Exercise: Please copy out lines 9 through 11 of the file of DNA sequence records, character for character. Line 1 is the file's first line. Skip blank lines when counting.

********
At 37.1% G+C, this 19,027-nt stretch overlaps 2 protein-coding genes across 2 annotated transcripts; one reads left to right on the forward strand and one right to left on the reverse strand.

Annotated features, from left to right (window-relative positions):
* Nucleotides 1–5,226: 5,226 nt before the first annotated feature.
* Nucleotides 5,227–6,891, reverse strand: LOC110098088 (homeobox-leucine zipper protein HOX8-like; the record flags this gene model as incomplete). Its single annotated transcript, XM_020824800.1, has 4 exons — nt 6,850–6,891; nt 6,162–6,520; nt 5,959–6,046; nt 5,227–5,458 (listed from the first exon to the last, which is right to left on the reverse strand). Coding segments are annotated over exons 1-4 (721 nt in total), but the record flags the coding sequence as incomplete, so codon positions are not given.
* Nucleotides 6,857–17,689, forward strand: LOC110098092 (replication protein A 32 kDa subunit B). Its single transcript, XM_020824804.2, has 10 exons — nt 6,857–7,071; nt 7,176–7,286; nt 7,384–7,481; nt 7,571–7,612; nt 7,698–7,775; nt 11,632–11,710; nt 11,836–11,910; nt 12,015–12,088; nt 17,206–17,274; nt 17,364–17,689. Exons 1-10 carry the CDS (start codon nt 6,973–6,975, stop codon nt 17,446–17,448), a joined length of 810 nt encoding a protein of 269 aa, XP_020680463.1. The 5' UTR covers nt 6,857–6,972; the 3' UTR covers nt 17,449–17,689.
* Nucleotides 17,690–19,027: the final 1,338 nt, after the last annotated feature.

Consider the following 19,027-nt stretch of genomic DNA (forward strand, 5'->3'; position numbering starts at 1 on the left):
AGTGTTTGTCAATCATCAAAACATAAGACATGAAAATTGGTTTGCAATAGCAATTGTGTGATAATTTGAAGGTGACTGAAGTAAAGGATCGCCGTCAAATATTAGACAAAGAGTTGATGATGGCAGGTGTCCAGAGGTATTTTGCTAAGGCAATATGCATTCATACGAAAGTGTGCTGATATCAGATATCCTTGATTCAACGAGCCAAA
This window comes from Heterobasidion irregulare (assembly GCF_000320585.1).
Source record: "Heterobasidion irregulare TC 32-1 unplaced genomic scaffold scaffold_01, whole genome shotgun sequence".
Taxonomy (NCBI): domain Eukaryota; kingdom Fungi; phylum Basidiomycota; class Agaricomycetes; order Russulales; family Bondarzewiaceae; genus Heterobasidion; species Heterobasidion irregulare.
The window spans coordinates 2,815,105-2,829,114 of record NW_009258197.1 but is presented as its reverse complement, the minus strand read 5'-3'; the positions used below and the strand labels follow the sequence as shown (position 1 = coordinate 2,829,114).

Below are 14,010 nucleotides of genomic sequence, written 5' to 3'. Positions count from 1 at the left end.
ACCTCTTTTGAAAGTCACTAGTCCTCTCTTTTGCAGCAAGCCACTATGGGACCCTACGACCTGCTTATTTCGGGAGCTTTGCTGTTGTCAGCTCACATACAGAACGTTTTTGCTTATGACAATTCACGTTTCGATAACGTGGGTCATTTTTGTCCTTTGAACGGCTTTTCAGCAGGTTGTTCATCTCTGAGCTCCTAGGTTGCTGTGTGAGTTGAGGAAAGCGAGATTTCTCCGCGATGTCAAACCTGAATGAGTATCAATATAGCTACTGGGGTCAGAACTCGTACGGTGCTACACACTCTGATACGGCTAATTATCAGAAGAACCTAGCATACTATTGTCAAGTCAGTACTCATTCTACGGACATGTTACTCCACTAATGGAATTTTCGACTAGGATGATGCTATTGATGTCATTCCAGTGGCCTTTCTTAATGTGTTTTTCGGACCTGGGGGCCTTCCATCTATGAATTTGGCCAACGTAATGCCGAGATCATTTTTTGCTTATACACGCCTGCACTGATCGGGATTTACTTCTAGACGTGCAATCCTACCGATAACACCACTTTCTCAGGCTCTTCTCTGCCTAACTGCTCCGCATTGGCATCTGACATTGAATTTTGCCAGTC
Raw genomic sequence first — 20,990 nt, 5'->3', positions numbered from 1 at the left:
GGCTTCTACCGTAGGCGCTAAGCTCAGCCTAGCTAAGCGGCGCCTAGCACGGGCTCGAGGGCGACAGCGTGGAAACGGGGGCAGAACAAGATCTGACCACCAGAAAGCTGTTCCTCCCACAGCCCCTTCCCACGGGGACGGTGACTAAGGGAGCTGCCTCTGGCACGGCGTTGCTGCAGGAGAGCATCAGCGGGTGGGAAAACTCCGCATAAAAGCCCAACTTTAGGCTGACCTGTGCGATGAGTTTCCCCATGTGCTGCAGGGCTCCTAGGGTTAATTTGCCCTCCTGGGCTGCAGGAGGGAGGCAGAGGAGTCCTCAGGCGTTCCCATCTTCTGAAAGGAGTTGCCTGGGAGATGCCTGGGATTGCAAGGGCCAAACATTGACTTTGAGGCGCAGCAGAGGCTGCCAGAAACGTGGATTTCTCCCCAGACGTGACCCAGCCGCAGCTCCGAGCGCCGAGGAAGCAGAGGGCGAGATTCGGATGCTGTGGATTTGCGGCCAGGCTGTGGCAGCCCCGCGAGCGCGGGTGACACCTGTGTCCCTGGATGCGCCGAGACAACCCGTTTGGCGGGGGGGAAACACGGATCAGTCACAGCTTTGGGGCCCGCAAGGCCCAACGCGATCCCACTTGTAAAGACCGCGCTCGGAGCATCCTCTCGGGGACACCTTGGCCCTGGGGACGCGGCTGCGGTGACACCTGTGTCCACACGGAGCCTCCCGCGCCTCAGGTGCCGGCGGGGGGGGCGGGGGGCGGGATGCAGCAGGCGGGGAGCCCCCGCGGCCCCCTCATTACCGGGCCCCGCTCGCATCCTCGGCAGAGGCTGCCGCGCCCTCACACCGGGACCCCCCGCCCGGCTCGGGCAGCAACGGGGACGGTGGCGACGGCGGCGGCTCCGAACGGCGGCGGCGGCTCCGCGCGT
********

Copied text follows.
This window comes from Heterobasidion irregulare (assembly GCF_000320585.1).
Source record: "Heterobasidion irregulare TC 32-1 unplaced genomic scaffold scaffold_01, whole genome shotgun sequence".
Taxonomy (NCBI): domain Eukaryota; kingdom Fungi; phylum Basidiomycota; class Agaricomycetes; order Russulales; family Bondarzewiaceae; genus Heterobasidion; species Heterobasidion irregulare.